Later in the afternoon, when our guests arrived, it had cooled down considerably after strong winds, and a cloud cover took over. What a relief it was to be able to have sundowners and dinner on the veranda! Surprisingly, there weren’t many insects bothering us while we dined, but after everyone left, they seemed to pick up, and we headed indoors and closed the doors to the veranda.

Each night when we are ready for dinner Tom sprays the bedroom. Tom had no choice but to spray the dining room, lounge room, and kitchen with Doom when we headed to bed. We try to stay out of any rooms that have been sprayed to avoid breathing in the toxic chemicals.

Since we don’t have nor want mosquito netting on the bed, this seems to prevent me from getting bit during the night. Again, we don’t enter the bedroom for a few hours after he’s sprayed. Last night, while seated outdoors, Tom was wearing his only pair of shorts when all others were lost in the missing luggage; he ended up getting bit by mosquitoes at least a dozen times.

Lollie and her three piglets stopped by, as seen on the trail cam.

Lately, since it got hot, I have been wearing jeans and long sleeve tee shirts day and night. I know this makes me hotter, but it prevents me from getting bit day and night. Tom is no longer itching, but when I’m bit, the itching lasts for weeks. I’d rather be hot than itchy for weeks from countless mosquito bites.

I wear repellent around the clock but still get bit if my skin is exposed. Not only is there the risk of itching, but also we must avoid getting malaria which is common in this area.

In any case, we had a delightful Christmas dinner, although the food wasn’t traditional, and by 9:00 pm, 2100 hrs., we were in our room watching a series on my laptop. The dishes were washed, and everything was put away. We were surprised we could get a sufficient signal to stream a few shows before hunkering for the night.

Tom had an excellent 70th birthday, and we had a great Christmas. We were able to touch base with all of our kids to wish them Merry Christmas, and last night I even had a chance to talk to dear friends Kathy and Don, who aren’t in the bush now but hopefully will be someday soon when Don’s health improves. They invited us to Christmas Eve dinner in 2013, when they’d never met us, nine years ago this year. We miss them terribly.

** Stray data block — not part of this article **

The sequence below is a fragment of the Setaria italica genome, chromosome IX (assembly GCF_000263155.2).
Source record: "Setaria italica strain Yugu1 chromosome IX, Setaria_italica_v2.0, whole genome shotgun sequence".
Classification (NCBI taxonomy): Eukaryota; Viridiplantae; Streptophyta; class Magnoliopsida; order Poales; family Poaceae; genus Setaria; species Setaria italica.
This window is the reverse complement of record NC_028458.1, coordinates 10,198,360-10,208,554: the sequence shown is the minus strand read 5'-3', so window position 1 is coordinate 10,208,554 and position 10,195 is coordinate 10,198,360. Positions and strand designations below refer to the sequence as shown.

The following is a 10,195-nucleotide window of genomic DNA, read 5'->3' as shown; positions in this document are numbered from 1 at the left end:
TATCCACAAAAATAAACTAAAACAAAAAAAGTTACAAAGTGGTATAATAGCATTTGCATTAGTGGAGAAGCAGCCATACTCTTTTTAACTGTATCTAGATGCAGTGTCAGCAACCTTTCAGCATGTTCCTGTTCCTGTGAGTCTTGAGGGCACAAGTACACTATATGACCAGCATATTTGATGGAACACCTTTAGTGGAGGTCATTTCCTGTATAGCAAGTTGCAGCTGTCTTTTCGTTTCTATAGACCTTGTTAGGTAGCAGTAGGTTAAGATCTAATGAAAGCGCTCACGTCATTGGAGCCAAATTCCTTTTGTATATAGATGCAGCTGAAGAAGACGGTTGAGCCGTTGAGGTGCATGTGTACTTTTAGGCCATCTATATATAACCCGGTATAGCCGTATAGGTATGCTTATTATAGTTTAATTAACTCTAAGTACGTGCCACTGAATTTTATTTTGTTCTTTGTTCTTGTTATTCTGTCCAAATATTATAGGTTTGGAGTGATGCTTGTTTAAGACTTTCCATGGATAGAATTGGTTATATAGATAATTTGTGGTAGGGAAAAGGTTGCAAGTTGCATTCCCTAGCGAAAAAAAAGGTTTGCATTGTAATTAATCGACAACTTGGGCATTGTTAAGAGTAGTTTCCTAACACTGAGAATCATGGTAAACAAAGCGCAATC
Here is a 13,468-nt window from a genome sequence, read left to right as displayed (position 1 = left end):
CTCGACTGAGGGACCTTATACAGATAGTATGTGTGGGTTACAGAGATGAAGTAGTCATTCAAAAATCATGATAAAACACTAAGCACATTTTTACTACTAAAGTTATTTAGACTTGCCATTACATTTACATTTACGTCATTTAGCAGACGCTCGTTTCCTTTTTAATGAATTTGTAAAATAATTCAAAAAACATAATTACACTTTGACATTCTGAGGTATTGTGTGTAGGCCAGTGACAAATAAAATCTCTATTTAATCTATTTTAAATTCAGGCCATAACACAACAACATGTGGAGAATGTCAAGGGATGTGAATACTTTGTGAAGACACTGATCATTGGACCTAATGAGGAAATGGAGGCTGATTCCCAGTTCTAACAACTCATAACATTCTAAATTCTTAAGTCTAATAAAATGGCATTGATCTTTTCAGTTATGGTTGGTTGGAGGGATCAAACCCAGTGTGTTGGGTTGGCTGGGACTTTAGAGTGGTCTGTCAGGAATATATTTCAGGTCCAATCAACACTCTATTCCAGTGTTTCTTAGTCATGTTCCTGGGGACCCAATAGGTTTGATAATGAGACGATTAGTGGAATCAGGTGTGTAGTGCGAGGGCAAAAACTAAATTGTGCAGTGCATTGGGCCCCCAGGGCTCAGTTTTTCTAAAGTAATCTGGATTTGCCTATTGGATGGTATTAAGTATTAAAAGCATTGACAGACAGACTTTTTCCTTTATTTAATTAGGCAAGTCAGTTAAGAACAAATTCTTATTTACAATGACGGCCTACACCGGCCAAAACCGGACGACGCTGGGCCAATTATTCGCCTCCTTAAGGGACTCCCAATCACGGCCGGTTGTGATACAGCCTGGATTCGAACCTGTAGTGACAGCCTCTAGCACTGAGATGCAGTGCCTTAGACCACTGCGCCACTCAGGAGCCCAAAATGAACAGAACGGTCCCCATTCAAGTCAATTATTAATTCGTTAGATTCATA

Norman stopped by early this morning before we were outside.

We have great leftovers for tonight, so all I did this morning was make a salad. I did a load of laundry hanging outside on a cloudy day to dry. It’s much cooler today but still very humid, and the clothes won’t dry until tomorrow.

It was nice to see Norman and Nina a few times this morning. We tossed them “Norman’s Lunch,” and they ate everything except the grape tomatoes. A little while later, duiker Derek stopped by, and he loved the leftover tomatoes. It’s funny how each animal has specific taste buds, just like humans. They aren’t so different from us after all.

We didn’t see Norman and Nina’s baby this morning, and we hope she was safely tucked away somewhere and isn’t hurt or injured. We’ll be keeping a watchful eye for her/him.

Have a pleasant day after Christmas, and be well always…

Photo from one year ago today, December 26, 2021:

The beautiful Christmas dinner table at Sindee and Bruce’s lovely home in the bush. Dawn took a photo of Sindee and the serving table, which was later filled with great food. Sadly, Bruce has since passed away. For more, please click here:

Merry Christmas, everyone!…Have a beautiful day with friends and loved ones..Serendipity at Jabula…

On our way to Jabula last night for our Christmas Eve dinner, we stopped unannounced to see Louise and Danie. They were sitting on the veranda having sundowners and watching the hysterical behavior of a male hornbill flying around looking for grasshoppers to bring back to his mate and chicks living in a bushbaby house.

The poor male was skinny, from constantly flying while foraging for his mate’s food. Danie grated some cheddar cheese and placed it on the table near where we sat with our sundowners in hand, enjoying the companionship and the gorgeous early evening. The male hornbill came up next to me, picked up a piece of cheese, and headed back to the nest to give it to his partner. She ate several pieces he offered her.

But after her accepting about three pieces of cheese, she tossed the fourth piece out the hole of the little house, indicating she’d had enough cheese and wanted more grasshoppers. He got the message and flew off, returning less than a minute later with a grasshopper in his beak. He offered it to her, and she quickly grabbed it to feed herself and her since-hatched chicks.

This little interaction in nature particularly warmed our hearts. reminding us why we are here and the joys this magical place has to offer. As we sat with our friends, reveling in the lively conversation and sharing the awe over the hornbill activity, we couldn’t stop smiling, realizing how fortunate we are to spend Christmas in this magical place. After a while, we all hugged goodbye with the warmest Christmas greetings and made our way to Jabula.